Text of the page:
The dynamic partnership of Christo and Jeanne-Claude spans more than four decades, and their enormous outdoor art installations are known the world over. From 1972 to 1976, Christo and Jeanne-Claude conceived, planned, and created the Running Fence, an eighteen-foot-high white nylon fence that stretched more than twenty-four miles across privately owned lands in Marin and Sonoma counties in northern California. Four years in the planning, the Fence was on view for just two weeks, but it remains a landmark event in contemporary art.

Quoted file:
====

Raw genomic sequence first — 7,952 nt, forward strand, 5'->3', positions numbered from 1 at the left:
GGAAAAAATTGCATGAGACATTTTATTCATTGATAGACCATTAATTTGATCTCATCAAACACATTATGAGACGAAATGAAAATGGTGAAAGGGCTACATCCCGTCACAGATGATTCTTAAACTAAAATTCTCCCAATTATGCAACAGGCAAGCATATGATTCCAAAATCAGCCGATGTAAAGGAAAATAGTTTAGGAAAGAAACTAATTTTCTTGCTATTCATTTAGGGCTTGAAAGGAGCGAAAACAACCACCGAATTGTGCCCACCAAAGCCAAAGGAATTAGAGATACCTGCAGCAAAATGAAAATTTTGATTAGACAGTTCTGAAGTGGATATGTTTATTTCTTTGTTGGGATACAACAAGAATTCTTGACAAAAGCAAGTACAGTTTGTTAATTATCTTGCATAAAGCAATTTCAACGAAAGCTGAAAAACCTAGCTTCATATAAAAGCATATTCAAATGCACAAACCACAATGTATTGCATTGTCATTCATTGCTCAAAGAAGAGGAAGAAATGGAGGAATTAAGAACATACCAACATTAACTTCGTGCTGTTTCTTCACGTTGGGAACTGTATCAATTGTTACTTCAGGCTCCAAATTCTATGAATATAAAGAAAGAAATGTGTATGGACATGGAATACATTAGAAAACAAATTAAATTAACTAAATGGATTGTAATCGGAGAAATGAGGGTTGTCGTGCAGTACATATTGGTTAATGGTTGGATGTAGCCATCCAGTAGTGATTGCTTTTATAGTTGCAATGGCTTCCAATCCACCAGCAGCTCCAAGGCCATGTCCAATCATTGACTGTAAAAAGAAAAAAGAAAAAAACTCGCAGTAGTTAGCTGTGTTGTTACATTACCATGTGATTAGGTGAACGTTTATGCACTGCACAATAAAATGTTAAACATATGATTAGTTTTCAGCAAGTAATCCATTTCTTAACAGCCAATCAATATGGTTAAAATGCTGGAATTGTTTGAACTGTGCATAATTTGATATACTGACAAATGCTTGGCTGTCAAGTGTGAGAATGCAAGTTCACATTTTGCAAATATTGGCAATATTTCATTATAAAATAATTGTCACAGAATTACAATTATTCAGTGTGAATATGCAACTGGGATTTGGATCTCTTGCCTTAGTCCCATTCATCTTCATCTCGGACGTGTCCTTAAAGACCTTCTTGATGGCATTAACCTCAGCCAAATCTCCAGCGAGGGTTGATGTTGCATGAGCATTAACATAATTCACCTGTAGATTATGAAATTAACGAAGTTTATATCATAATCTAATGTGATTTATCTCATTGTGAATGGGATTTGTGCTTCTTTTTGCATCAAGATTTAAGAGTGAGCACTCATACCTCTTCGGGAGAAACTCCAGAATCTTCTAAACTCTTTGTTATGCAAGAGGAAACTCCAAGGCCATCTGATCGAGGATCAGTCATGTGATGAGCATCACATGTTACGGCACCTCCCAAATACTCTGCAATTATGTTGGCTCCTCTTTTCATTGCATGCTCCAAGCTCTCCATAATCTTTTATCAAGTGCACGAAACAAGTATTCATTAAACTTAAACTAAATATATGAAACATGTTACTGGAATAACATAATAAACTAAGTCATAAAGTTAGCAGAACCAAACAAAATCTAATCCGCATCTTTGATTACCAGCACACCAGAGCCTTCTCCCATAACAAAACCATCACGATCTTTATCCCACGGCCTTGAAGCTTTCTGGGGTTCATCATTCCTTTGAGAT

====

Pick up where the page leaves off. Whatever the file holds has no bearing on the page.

Remembering the Running Fence revisits the ephemeral splendor of this remarkable outdoor installation with selections from the complete archive, including documentary photography and preparatory artworks. Essays by Smithsonian secretary Wayne Clough, attorney Edwin Anderson, Smithsonian American Art Museum director Elizabeth Broun, and artist and author Brian O'Doherty reflect on the legacy of the Running Fence and the extraordinary legal and logistical odyssey of two artists who, in the name of artistic freedom, dared to dream of and ultimately build a temporary fence that captured imaginations, as well as the light and landscape of northern California.
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